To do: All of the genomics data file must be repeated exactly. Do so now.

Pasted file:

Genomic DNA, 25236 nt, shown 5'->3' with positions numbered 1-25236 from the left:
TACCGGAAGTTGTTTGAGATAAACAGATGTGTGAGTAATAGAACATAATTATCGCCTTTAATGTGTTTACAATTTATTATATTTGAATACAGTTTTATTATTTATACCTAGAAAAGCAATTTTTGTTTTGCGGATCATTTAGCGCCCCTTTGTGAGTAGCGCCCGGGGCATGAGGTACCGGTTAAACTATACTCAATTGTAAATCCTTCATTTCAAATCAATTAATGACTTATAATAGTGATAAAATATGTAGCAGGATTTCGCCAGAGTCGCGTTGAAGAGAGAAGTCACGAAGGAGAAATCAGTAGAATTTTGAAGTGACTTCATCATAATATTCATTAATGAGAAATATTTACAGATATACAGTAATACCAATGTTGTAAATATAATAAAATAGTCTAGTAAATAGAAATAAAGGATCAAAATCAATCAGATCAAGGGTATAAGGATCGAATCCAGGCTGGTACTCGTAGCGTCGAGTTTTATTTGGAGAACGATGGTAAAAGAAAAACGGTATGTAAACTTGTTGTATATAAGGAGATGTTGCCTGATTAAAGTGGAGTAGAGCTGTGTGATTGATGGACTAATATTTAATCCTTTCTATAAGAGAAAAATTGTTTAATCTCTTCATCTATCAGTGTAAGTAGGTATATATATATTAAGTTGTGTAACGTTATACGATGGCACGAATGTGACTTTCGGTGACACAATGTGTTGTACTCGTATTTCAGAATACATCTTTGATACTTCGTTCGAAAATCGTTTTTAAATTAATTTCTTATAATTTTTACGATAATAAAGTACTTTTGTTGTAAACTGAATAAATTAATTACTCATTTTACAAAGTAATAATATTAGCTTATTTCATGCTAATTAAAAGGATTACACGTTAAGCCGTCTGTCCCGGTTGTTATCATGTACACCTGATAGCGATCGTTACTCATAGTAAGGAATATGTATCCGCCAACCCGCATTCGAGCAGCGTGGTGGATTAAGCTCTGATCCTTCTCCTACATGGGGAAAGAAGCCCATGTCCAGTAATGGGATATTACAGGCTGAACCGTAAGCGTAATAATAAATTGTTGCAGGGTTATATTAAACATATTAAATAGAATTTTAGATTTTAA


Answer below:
Genomic DNA, 25236 nt, shown 5'->3' with positions numbered 1-25236 from the left:
TACCGGAAGTTGTTTGAGATAAACAGATGTGTGAGTAATAGAACATAATTATCGCCTTTAATGTGTTTACAATTTATTATATTTGAATACAGTTTTATTATTTATACCTAGAAAAGCAATTTTTGTTTTGCGGATCATTTAGCGCCCCTTTGTGAGTAGCGCCCGGGGCATGAGGTACCGGTTAAACTATACTCAATTGTAAATCCTTCATTTCAAATCAATTAATGACTTATAATAGTGATAAAATATGTAGCAGGATTTCGCCAGAGTCGCGTTGAAGAGAGAAGTCACGAAGGAGAAATCAGTAGAATTTTGAAGTGACTTCATCATAATATTCATTAATGAGAAATATTTACAGATATACAGTAATACCAATGTTGTAAATATAATAAAATAGTCTAGTAAATAGAAATAAAGGATCAAAATCAATCAGATCAAGGGTATAAGGATCGAATCCAGGCTGGTACTCGTAGCGTCGAGTTTTATTTGGAGAACGATGGTAAAAGAAAAACGGTATGTAAACTTGTTGTATATAAGGAGATGTTGCCTGATTAAAGTGGAGTAGAGCTGTGTGATTGATGGACTAATATTTAATCCTTTCTATAAGAGAAAAATTGTTTAATCTCTTCATCTATCAGTGTAAGTAGGTATATATATATTAAGTTGTGTAACGTTATACGATGGCACGAATGTGACTTTCGGTGACACAATGTGTTGTACTCGTATTTCAGAATACATCTTTGATACTTCGTTCGAAAATCGTTTTTAAATTAATTTCTTATAATTTTTACGATAATAAAGTACTTTTGTTGTAAACTGAATAAATTAATTACTCATTTTACAAAGTAATAATATTAGCTTATTTCATGCTAATTAAAAGGATTACACGTTAAGCCGTCTGTCCCGGTTGTTATCATGTACACCTGATAGCGATCGTTACTCATAGTAAGGAATATGTATCCGCCAACCCGCATTCGAGCAGCGTGGTGGATTAAGCTCTGATCCTTCTCCTACATGGGGAAAGAAGCCCATGTCCAGTAATGGGATATTACAGGCTGAACCGTAAGCGTAATAATAAATTGTTGCAGGGTTATATTAAACATATTAAATAGAATTTTAGATTTTAA